SPIEGEL - 2000 



 


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2005

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20 Nov 2005

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WARFARE

  Spiegel PB, Salama P. War and mortality in Kosovo, 1998-99: an epidemiological testimony. Lancet 355(9222):2204-9, 2000.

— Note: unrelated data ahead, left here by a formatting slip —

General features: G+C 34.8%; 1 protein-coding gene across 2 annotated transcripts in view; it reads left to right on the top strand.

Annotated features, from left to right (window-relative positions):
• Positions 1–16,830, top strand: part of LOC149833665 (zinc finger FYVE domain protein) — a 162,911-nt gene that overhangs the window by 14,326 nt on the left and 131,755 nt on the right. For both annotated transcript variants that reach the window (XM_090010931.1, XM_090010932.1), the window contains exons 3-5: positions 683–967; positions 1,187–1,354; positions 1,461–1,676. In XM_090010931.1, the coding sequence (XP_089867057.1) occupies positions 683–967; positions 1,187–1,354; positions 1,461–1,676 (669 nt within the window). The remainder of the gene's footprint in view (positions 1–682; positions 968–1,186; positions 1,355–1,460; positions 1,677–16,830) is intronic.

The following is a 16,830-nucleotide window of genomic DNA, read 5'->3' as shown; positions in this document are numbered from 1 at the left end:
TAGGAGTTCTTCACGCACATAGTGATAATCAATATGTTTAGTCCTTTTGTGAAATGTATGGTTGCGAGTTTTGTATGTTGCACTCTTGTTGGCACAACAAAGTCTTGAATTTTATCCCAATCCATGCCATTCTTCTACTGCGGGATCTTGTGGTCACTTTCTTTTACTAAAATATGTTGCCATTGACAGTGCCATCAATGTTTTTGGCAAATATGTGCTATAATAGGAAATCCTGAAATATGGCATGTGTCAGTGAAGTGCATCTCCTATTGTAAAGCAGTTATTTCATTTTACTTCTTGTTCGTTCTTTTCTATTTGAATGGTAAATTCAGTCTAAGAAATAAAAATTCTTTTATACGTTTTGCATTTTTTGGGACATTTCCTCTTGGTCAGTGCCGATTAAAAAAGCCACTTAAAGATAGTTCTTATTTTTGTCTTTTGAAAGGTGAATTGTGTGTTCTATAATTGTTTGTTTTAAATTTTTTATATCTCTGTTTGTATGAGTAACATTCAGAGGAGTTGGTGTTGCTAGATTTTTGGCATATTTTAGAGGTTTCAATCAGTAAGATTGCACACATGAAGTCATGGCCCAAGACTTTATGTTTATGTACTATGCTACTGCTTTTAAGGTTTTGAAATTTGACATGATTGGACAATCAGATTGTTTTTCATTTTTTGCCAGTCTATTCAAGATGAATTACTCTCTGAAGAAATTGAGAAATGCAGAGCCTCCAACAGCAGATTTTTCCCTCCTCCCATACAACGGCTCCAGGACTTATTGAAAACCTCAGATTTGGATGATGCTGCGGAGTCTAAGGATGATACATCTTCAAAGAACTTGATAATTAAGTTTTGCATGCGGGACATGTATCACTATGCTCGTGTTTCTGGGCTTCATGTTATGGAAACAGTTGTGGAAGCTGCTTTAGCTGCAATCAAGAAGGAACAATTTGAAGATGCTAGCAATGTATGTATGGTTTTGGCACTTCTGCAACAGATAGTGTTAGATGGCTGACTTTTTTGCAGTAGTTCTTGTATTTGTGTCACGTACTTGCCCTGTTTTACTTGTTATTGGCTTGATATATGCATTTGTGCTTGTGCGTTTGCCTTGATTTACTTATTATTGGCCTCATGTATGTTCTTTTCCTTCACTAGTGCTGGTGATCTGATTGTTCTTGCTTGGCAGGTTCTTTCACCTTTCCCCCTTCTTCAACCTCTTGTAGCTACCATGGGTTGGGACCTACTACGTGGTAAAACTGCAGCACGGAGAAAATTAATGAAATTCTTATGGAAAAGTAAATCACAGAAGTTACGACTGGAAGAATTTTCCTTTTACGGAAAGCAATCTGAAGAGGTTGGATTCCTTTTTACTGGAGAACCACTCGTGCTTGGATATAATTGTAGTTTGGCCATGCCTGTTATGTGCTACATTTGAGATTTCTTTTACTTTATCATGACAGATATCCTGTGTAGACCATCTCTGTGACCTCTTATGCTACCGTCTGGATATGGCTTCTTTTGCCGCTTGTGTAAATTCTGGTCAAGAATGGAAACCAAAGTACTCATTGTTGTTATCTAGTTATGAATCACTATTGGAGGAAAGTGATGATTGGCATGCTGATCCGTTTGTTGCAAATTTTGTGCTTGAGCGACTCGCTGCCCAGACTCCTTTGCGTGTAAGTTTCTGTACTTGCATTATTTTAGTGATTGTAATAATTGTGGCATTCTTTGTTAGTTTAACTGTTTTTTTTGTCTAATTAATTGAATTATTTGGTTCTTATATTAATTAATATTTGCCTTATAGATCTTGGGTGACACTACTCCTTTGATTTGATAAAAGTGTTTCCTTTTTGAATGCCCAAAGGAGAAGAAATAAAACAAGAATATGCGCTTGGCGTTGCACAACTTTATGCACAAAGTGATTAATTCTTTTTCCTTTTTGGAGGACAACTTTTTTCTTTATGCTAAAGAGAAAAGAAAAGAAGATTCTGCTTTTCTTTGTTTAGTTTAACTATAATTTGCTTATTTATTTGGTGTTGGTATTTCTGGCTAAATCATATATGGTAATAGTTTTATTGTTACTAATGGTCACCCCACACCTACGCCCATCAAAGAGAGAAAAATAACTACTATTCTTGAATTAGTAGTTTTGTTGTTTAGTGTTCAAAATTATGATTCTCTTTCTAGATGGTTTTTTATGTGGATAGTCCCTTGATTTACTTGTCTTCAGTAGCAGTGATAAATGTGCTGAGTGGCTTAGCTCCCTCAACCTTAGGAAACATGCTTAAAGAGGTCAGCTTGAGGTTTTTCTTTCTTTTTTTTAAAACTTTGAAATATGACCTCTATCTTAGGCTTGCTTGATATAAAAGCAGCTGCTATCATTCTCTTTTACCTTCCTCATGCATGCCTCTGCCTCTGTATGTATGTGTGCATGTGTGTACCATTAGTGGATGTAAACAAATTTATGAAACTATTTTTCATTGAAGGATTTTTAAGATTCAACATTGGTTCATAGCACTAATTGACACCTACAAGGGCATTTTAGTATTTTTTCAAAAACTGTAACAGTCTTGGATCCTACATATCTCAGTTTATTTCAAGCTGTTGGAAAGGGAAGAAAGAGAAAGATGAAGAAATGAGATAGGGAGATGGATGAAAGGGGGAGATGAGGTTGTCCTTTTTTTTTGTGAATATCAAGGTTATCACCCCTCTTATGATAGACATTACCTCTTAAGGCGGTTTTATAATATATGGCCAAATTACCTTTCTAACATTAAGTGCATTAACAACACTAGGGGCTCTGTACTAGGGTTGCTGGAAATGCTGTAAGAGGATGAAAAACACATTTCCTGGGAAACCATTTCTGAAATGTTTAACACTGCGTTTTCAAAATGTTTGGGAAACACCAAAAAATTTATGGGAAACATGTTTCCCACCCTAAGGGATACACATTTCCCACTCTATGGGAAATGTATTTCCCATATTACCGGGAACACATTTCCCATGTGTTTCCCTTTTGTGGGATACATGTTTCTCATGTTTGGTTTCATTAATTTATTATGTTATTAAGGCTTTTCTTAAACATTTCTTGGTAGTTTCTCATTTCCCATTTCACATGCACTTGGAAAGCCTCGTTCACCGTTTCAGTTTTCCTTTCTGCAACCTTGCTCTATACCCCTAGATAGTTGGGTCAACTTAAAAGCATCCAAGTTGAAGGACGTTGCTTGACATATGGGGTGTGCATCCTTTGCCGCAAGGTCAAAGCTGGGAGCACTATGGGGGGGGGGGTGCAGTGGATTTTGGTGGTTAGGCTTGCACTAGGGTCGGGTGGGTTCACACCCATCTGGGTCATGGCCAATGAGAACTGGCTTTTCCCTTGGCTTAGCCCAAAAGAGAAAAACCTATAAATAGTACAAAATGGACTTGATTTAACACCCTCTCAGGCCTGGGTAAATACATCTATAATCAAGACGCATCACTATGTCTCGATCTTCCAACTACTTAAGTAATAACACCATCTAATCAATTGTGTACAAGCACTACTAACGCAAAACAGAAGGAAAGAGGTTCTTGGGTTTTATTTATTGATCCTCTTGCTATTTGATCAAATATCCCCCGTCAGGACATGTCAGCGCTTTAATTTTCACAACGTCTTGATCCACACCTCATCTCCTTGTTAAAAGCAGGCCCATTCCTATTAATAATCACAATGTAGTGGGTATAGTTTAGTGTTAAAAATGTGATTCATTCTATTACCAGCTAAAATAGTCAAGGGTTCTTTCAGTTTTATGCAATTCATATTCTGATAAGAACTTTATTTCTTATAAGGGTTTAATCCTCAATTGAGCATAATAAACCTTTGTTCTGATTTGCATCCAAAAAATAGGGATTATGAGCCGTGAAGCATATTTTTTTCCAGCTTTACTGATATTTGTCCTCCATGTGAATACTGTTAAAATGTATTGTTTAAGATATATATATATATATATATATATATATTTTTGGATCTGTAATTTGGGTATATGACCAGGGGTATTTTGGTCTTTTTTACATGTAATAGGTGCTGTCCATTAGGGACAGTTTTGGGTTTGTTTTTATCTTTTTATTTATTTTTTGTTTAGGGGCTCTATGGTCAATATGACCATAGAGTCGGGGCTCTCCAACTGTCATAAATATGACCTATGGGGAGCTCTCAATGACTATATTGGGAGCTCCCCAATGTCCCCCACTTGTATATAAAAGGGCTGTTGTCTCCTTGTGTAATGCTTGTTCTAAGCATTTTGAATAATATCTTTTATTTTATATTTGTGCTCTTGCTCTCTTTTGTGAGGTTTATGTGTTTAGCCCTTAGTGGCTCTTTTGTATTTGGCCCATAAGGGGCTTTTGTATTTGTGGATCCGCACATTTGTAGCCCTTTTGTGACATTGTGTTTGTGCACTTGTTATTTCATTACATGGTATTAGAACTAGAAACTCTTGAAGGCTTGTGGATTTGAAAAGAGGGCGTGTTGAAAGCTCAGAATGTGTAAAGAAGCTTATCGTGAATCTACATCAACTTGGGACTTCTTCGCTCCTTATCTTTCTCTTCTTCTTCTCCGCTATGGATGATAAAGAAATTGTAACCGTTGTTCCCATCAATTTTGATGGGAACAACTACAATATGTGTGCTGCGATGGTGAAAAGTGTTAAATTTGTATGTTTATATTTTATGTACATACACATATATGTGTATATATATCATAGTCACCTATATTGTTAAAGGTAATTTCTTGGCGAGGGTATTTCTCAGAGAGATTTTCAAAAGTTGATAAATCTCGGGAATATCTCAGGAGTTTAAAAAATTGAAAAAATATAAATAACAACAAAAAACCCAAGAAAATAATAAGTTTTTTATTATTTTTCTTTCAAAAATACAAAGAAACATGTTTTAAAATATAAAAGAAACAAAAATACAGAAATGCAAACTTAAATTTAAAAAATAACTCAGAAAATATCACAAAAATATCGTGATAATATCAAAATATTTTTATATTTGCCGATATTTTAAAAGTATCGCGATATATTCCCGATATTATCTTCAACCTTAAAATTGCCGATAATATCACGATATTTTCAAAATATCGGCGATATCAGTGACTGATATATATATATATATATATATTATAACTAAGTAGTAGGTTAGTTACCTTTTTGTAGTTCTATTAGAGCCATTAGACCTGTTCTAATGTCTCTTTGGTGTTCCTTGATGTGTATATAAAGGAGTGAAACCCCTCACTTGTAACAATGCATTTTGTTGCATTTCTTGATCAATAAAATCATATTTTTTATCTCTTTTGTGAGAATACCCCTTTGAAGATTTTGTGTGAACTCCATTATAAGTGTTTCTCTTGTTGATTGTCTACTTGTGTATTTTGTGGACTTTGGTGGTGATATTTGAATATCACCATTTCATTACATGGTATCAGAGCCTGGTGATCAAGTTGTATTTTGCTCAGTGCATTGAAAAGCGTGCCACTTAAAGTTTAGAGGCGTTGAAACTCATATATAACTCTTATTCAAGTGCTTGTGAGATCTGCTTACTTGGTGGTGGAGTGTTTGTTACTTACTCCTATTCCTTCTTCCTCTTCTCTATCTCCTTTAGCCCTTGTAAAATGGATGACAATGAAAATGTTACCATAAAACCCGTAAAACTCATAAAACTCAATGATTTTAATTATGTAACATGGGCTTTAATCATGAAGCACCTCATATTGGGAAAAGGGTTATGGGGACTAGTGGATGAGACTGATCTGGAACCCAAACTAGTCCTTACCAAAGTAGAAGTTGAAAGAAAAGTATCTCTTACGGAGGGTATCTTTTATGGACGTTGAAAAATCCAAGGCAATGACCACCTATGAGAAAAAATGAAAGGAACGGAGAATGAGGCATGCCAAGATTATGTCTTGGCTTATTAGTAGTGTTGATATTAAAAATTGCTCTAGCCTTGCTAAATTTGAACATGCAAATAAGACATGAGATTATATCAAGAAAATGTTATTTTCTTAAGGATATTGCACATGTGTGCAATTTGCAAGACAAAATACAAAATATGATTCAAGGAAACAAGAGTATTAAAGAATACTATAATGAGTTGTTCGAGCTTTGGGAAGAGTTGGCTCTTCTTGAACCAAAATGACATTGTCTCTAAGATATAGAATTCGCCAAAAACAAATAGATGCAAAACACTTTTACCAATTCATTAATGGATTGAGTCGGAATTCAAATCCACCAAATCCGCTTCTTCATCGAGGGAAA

BACKGROUND: The total number, rates, and causes of mortality in Kosovo during the last war remain unclear despite intense international attention. Understanding mortality that results from modern warfare, in which 90% of casualties are civilian, and identifying vulnerable civilian groups, are of critical public-health importance. METHODS: In September 1999 we conducted a two-stage cluster survey among the Kosovar Albanian population in Kosovo. We collected retrospective mortality data, including cause of death, for the period of the conflict. FINDINGS: The survey included 1197 households comprising 8605 people. From February, 1998, through June, 1999, 67 (64%) of 105 deaths in the sample population were attributed to war-related trauma, corresponding to 12,000 (95% CI 5500-18,300) deaths in the total population. The crude mortality rate increased 2.3 times from the pre-conflict level to 0.72 per 1000 a month. Mortality rates peaked in April 1999 at 3.25 per 1000 a month, coinciding with an intensification of the Serbian campaign of "ethnic cleansing". Men of military age (15-49 years) and men 50 years and older had the highest age-specific mortality rates from war-related trauma. However, the latter group were more than three times as likely to die of war-related trauma than were men of military age (relative risk 3.2). INTERPRETATION: Raising awareness among the international humanitarian community of the increased risk of mortality from war-related trauma among men of 50 years and older in some settings is an urgent priority. Establishing evacuation programmes to assist older people to find refuge may prevent loss of life. Such mortality data could be used as evidence that governments and military groups have violated international standards of conduct during warfare.

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